Thursday, 29 September 2022
Financial Resolutions 2022 - Financial Resolution No. 6: General (Resumed)
I will focus during my six and a half minute contribution on health and transport. On health, I will focus on three areas that relate to the rights of workers in the health service on which this budget has either been silent or has failed to react appropriately. The first relates to recruitment and retention across all levels of care but in particular in our acute hospitals and across the grades of nursing, midwifery, healthcare assistants and others. We have a story to tell that starts off well when it comes to nursing in this country. We have around 1,800 new nursing graduates every year and immediately after graduating, approximately 96% of them stay to work in Ireland. However, that number quickly evaporates as the harshness of the conditions of working and living in Ireland, in terms of trying to afford housing, build a life and have a good standard of living, begins to bite. We are losing nurses at an unbelievable rate, as well as other grades across the health service. Approximately 6,000 health service employees will be recruited as part of this year's budget but we do not know where they will be recruited from. The vast majority of our nursing staff are now recruited from overseas. They are really well trained and are great workers but we are not able to retain them either because the same housing and cost of living issues impact them as much as they impact the graduates that come through our own education system. We are allowing really great trained staff, irrespective of where they were trained, to slip between our fingers. The staff in our health service are working their fingers to the bone. We applauded them during the pandemic and did everything we could to try to acknowledge them during the crisis. They are still working their fingers to the bone, covering shifts and trying to ensure that we have a health service that functions.
I received a reply to a parliamentary question today on pandemic recognition payments for healthcare staff who do not work in the HSE. Incredibly, the tendering process for a company to administer and process those payments only finished this week. An external company is being brought in to try to find all of the eligible healthcare staff in our hospices, nursing homes, section 39 organisations in the community, and in home help and home care agencies and process their payments. It is an absolute shambles. The chance of these workers getting their payment before Christmas, never mind as part of this budget, is diminishing ever further. That is a failure of the workers in our health service. We are also failing our section 39 workers who have been conducting a 14-years-and-counting campaign for pay restoration and pay increases. Such pay increases are long overdue but these workers remain outside any formal process and are not even being dealt with at arms' length. The trade unions that represent them are not getting a response from Ministers to their letters. These are the workers who work with the most vulnerable in our communities. They need help and support but they are not getting it from their own Government. This budget was silent on all of these issues. The recruitment and retention crisis in our health service is going to continue because it will not be resolved by this budget.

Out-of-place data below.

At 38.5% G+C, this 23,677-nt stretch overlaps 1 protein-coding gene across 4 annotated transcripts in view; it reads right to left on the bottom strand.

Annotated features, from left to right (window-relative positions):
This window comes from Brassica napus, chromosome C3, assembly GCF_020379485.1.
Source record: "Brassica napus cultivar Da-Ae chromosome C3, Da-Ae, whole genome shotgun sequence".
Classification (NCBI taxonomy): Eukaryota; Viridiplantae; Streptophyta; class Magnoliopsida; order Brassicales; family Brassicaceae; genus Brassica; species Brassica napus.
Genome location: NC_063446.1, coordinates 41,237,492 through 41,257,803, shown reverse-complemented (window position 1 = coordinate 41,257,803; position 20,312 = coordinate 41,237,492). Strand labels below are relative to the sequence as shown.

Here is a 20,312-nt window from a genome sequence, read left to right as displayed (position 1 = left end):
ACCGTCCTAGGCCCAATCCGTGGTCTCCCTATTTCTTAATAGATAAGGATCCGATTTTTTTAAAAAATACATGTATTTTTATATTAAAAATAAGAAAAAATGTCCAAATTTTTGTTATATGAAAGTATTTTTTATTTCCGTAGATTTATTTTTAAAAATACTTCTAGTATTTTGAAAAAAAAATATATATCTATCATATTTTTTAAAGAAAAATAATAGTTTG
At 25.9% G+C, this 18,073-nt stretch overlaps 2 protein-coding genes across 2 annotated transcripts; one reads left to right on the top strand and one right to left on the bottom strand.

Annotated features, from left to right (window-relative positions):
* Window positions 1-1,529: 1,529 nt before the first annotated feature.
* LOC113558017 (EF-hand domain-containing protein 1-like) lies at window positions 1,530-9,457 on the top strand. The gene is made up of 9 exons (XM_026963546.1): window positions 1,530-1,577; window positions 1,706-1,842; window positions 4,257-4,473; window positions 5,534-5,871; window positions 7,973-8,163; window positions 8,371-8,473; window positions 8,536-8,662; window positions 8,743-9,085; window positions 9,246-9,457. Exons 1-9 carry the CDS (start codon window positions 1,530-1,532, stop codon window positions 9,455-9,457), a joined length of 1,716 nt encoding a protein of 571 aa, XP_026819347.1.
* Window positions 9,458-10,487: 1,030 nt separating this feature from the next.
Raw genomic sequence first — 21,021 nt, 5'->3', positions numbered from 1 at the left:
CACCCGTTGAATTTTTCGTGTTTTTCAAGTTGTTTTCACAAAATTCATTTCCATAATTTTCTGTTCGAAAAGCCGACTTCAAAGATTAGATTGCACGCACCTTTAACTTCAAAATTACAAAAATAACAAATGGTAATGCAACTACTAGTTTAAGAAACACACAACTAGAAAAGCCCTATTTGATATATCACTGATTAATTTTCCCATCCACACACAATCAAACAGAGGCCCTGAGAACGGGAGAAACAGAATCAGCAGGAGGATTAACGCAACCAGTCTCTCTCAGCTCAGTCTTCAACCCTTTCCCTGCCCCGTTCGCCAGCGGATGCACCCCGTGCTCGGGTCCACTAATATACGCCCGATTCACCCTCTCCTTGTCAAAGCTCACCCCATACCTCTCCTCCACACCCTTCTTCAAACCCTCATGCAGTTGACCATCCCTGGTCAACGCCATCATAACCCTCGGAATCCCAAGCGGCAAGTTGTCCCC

On transport, the Labour Party asked for a radical proposal, namely, a €9 monthly climate card. That would do one of two things, one of which is increase the number of people who would use public transport through vastly reducing the cost. As a follow-on, it would improve Ireland meeting its carbon targets, on which we are way behind. Transport is a key reason for that. The measures announced were continuations of what are good measures, in terms of the fare reductions that have already been put in place, but they are not the radical measures we need to encourage people into public transport or to meet our climate targets.
We have anomalies in those schemes. For example, there is a crazy situation on the north county line where towns like Balbriggan and Skerries are outside of the 90-minute fare, even though people within those towns can get to where they need to go, be that college or work, well within 90 minutes in the morning. However, commuters from Rush, Lusk, Donabate, Malahide and Portmarnock are included in that fare. Throughout the country, in particular in my constituency and constituencies around Dublin, there is a poor or, at times, non-existent service provided by privatised bus services. There is a major problem with the Go-Ahead Ireland service in north county Dublin, North Wicklow, and areas of Kildare. Buses are not turning up in the morning and people are missing work, are late for school or college and are missing hospital appointments which they have to reschedule. We need a transport system that works. When these contracts end, they cannot be renewed. We need a State-owned public transport system, such as Dublin Bus and Bus Éireann, which is resourced properly, to run our transport services.
Another Tweet from a constituent of mine this morning thanked Go-Ahead Ireland bus services and said it was another taxi fare for them this morning. Taxi services, another area of our transport system that has been totally ignored over the past number of years, have to step into the breach.
The Labour Party supported a scrappage scheme for cars linked to electric or cargo bikes. They are expensive. A lot of people are driving old cars which are not efficient. They may have a second car in a family. People would be willing to scrap such cars if there was an incentive to buy an electric or cargo bike. We would like to see the Government revisit that.